Background: Most studies determining the predictors of extubation outcomes in patients with mechanical ventilation have not included high-risk populations who avoid extubation and undergo tracheostomy.
Objective: To evaluate predictors of extubation intolerance by analyzing patients regardless of whether extubation was attempted or not.
Design: Retrospective cohort study.
Settings: Mixed intensive care unit (ICU) of Kumamoto University Hospital.
Patients and participants: Medical data of 288 consecutive mechanically ventilated adults were collected. Initial outcomes of endotracheal tube treatment were classified as 1) successful extubation, 2) extubation failure, and 3) tracheostomy without attempting extubation. Clinical variables responsible for those outcomes were determined by logistic regression and decision tree analyses. We defined combined outcome of extubation failure and tracheostomy as extubation intolerance in the present study.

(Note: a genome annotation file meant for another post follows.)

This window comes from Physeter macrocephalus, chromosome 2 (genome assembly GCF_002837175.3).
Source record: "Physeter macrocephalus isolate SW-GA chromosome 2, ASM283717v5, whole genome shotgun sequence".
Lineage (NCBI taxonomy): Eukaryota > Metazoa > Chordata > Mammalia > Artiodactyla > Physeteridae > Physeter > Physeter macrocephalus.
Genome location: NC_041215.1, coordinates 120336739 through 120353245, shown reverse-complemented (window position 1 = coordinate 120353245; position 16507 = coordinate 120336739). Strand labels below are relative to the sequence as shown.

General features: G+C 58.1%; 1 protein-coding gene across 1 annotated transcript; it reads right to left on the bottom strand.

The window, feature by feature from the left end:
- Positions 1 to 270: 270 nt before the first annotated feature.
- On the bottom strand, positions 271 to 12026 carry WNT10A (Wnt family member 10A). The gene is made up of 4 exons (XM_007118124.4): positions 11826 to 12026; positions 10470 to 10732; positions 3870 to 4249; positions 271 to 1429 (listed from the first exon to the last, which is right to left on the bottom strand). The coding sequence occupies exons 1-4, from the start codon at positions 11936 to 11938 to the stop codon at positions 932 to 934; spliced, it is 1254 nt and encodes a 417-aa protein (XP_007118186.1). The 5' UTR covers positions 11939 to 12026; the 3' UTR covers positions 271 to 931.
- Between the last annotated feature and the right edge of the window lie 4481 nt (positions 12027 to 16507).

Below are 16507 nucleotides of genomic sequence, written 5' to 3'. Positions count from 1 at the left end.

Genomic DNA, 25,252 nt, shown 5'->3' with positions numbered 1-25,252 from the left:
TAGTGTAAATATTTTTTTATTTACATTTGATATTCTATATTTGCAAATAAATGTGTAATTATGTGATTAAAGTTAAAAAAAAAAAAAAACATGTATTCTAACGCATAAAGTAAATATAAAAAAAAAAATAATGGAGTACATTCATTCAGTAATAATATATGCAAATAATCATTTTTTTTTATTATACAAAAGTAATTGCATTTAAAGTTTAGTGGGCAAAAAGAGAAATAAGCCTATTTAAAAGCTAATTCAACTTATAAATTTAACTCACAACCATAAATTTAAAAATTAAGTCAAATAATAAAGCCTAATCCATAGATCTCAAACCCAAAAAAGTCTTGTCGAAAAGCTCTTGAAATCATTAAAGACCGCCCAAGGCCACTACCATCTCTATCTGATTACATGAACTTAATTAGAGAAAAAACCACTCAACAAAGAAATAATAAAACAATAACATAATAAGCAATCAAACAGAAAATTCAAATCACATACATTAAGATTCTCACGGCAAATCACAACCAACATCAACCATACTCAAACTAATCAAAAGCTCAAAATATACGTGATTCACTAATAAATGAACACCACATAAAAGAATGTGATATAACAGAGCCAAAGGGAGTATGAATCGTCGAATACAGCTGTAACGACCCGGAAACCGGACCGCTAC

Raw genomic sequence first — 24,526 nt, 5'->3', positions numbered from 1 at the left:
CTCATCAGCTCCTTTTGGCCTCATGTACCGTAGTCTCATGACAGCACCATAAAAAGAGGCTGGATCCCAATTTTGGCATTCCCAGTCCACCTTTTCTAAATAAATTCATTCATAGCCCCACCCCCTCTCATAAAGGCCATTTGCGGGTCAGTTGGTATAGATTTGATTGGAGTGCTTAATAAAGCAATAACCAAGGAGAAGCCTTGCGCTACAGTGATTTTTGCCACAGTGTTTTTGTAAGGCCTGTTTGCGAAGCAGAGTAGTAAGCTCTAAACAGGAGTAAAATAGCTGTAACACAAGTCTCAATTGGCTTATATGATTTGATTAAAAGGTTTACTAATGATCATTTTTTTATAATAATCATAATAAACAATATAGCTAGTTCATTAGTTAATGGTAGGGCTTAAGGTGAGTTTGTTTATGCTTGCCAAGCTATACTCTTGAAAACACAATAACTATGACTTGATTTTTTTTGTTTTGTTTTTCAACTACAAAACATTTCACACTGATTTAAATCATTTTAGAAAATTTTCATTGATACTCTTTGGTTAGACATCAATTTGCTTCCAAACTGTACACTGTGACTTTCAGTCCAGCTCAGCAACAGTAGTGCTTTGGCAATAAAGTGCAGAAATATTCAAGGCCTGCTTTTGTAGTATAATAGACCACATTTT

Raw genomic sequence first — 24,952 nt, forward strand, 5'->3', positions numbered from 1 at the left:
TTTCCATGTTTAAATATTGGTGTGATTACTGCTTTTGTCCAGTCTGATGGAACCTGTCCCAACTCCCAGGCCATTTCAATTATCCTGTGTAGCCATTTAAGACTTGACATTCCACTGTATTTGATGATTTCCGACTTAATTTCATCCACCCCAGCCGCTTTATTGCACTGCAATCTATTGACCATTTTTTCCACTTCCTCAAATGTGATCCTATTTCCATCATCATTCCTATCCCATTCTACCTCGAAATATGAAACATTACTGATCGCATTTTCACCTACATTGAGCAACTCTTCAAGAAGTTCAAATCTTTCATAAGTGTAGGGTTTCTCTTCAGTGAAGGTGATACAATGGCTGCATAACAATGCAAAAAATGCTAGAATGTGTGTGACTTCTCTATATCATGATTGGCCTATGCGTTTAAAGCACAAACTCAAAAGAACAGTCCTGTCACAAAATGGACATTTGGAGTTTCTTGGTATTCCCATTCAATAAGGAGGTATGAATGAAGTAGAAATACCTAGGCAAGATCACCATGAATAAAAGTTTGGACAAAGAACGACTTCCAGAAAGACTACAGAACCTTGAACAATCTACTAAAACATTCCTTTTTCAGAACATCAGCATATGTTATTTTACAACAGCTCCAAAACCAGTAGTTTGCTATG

Results: Of 288 patients, 17 failed extubation and 37 opted for tracheostomy without extubation. Logistic regression analysis revealed that the significant predictors of extubation failure were weak cough strength, poor consciousness, and excessive airway secretion. The propensity score of extubation failure calculated by logistic regression analysis in the tracheostomy group was as high as that of extubation failure group. A decision tree to predict the outcomes was described by branching with consciousness, style of ICU admission, and volume of airway secretion.
Conclusions: The principle predictors of extubation intolerance were related to instability of airway patency, and the decision making of tracheostomy was shown to be appropriate. These statistical methods could reduce the selection bias of study subjects.